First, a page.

An e-Infrastructure is a distributed network of service nodes, residing on multiple sites and managed by one or more organizations allowing scientists residing at distant places to collaborate. They may offer a multiplicity of facilities as-a-service, supporting data sharing and usage at different levels of abstraction. E-Infrastructures can have different implementations (Andronico et al 2011). A major distinction is between (i) Data e-Infrastructures, i.e. digital infrastructures promoting data sharing and consumption to a community of practice (e.g. MyOcean, Blanc 2008) and (ii) Computational e-Infrastructures, which support the processes required by a community of practice using GRID and Cloud computing facilities (e.g. Candela et al. 2013). A more recent type of e-Infrastructure is the Hybrid Data Infrastructure (HDI) (Candela et al. 2010), i.e. a Data and Computational e-Infrastructure that adopts a delivery model for data management, in which computing, storage, data and software are made available as-a-Service. HDIs support, for example, data transfer, data harmonization and data processing workflows. Hybrid Data e-Infrastructures have already been used in several European and international projects (e.g. i-Marine 2011; EuBrazil OpenBio 2011) and their exploitation is growing fast supporting new projects and initiatives, e.g. Parthenos, Ariadne, Descramble.
A particular HDI, named D4Science (Candela et al. 2009), has been used by communities of practice in the fields of biodiversity conservation, geothermal energy monitoring, fisheries management, and culture heritage. This e-Infrastructure hosts models and resources by several international organizations involved in these fields. Its capabilities help scientists to access and manage data, reuse data and models, obtain results in short time and share these results with other colleagues. In this tutorial, we will give an overview of the D4Science capabilities; in particular, we will show practices and methods that large international organizations like FAO and UNESCO apply by means of D4Science. At the same time, we will explain how the D4Science facilities conform to the concepts of e-Infrastructures, Virtual Research Environments (VREs), data sharing and experiments reproducibility. In our tutorial, we will give insight about how D4Science contributors can add new models and algorithms to the processing platform. D4Science adopts methods to embed software developed by communities of practice involving people with limited expertise in Computer Science. Community software involves legacy programs (e.g. written in Fortran 90) as well as R scripts developed under different Operating Systems and versions of the R interpreters. D4Science is able to manage this multi-language scenario in its Cloud computing platform (Coro et al. 2014). Finally, D4Science uses the EGI Federated Cloud (FedCloud) infrastructure for data processing: computations are parallelized by dividing the input in several chunks and each chunk is sent to D4Science services residing on FedCloud (Generic Workers) to be processed. Furthermore, another D4Science service executing data mining algorithms (DataMiner) also resides on FedCloud and adopts an interface that is compliant with the Web Processing Service (WPS, Schut and Whiteside 2015) specifications.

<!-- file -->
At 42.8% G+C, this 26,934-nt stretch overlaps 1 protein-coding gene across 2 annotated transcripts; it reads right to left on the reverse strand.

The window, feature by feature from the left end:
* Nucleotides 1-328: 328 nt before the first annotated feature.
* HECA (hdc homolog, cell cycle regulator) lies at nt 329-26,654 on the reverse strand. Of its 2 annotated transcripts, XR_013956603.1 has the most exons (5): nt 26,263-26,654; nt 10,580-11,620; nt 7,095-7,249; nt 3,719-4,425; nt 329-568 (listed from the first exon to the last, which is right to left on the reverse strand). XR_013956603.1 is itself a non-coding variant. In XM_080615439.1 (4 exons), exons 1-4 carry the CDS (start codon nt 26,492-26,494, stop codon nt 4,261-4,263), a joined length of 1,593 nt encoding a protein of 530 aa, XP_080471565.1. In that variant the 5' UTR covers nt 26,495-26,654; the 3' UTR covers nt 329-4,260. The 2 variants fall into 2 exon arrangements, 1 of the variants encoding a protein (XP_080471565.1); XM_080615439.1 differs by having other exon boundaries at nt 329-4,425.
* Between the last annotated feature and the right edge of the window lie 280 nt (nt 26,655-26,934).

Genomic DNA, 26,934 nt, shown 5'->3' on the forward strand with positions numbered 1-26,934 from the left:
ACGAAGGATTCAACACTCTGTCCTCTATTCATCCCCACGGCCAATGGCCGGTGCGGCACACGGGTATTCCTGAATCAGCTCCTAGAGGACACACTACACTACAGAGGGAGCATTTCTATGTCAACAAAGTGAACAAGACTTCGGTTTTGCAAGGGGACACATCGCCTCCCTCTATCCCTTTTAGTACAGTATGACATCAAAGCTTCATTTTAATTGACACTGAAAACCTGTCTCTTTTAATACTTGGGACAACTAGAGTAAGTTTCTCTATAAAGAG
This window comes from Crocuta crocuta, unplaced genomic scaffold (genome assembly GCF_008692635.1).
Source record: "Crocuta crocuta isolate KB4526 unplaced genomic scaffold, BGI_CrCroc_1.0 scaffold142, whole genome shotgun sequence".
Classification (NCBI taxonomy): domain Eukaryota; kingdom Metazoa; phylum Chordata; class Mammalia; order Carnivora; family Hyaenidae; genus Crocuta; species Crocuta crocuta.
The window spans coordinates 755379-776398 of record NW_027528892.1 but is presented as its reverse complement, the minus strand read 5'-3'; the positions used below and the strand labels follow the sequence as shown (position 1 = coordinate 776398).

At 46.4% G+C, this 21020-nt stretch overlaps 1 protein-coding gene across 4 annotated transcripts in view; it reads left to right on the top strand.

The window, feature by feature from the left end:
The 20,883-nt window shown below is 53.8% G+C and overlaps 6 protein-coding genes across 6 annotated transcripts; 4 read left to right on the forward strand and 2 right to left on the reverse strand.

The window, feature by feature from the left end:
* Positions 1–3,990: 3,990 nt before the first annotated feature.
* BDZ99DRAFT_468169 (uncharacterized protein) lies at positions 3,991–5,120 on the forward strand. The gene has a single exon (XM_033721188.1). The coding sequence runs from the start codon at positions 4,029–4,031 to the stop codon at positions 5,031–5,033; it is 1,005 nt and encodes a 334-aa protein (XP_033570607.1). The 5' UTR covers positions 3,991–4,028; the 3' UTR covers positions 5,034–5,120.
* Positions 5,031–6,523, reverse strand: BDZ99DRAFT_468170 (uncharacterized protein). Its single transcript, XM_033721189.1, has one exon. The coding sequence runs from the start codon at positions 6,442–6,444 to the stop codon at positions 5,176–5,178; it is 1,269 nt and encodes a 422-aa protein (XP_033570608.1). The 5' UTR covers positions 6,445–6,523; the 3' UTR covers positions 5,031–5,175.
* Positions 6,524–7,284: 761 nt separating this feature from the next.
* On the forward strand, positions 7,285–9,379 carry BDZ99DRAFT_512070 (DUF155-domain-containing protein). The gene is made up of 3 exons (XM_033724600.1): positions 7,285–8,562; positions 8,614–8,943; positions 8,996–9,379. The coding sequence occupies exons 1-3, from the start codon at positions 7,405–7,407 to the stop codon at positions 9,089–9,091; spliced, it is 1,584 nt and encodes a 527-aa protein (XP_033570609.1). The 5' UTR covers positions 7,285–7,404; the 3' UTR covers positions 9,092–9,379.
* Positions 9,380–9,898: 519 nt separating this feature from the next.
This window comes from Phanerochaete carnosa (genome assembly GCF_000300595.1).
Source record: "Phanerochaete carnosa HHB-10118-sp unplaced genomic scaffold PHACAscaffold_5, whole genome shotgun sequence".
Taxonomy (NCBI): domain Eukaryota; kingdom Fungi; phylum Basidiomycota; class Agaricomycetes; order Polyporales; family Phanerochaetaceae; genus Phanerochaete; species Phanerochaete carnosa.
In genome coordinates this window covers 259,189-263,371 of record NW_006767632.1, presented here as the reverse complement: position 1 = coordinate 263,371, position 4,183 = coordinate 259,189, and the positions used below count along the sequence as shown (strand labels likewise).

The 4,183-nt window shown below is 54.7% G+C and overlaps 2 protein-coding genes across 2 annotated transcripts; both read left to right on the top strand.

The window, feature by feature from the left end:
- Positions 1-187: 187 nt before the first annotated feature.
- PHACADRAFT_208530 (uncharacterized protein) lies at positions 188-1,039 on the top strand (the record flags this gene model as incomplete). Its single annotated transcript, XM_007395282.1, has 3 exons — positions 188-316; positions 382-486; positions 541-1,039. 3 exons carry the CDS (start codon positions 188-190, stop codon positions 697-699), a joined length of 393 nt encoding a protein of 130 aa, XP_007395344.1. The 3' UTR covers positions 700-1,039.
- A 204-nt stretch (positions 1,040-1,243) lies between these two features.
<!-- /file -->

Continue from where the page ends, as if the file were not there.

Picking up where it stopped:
Links, references, publications, etc.
Blanc, F. 2008. “MyOcean information system.” In Proceedings of EuroGOOS 2008
Candela, L., Castelli D., and Pagano P. 2009. "D4Science: an e-Infrastructure for Supporting Virtual Research Environments." In Proceedings of IRCDL 2009
Candela, L., Castelli, D., Coro, G., Pagano, P., and Sinibaldi, F. 2013. “Species distribution modeling in the cloud.” Concurrency and Computation: Practice and Experience. doi: 10.1002/cpe.3030
Candela, L., Castelli D., and Pagano P. 2010. "Making Virtual Research Environments in the Cloud a Reality: the gCube Approach." ERCIM News 2010.83: 32.
Coro, G., Candela, L., Pagano, P., Italiano, A., and Liccardo L. 2014. "Parallelizing the execution of native data mining algorithms for computational biology." Concurrency and Computation: Practice and Experience doi: 10.1002/cpe.3435
EuBrazil OpenBio. 2011. “The EuBrazil OpenBio Project.” URL http://www.eubrazilopenbio.eu
EUDAT. 2015. “The EUDAT web site.” URL eudat.eu
i-Marine. 2011. “The i-Marine European Project.” URL http://www.i-marine.eu
Schut, P. and Whiteside, A. 2007. “OpenGIS Web Processing Service”. OGC project document.
G. Andronico et al. (2011) e-Infrastructures for e-Science: A Global View. Journal of Grid Computing, 9(2), 155-184, doi: 10.1007/s10723-011-9187-y
This session intends to provide all information to learn how to run existing models on distributed resources while preserving control of access and confidentiality. It will explain how simple is
- the creation of a personal environment, named Virtual Research Environment
- the management of authorization policies: who can enter the VRE, who is allowed to use a service, etc.
- the execution of either existing or new models
- the monitoring of the execution
- the re-execution of a model and the comparison of the results
- the sharing of the results
The D4Science Web Site: www.d4science.org
The D4Science Services Web Portal: services.d4science.org
The i-Marine Services Web Portal: i-marine.d4science.org
The gCube software Web Site: www.gcube-system.org
(Consiglio Nazionele delle Ricerche (CNR) - ISTI)